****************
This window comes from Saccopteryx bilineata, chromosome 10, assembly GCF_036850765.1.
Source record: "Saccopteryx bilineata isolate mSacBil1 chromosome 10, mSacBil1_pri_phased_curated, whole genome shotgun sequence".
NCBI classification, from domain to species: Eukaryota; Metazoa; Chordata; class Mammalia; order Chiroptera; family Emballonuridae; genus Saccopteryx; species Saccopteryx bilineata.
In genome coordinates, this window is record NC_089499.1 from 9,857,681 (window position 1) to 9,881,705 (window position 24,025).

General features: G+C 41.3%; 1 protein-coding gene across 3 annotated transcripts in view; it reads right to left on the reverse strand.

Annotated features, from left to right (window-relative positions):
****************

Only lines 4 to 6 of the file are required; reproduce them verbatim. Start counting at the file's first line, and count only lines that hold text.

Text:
In genome coordinates, this window is record NC_089499.1 from 9,857,681 (window position 1) to 9,881,705 (window position 24,025).

General features: G+C 41.3%; 1 protein-coding gene across 3 annotated transcripts in view; it reads right to left on the reverse strand.

Annotated features, from left to right (window-relative positions):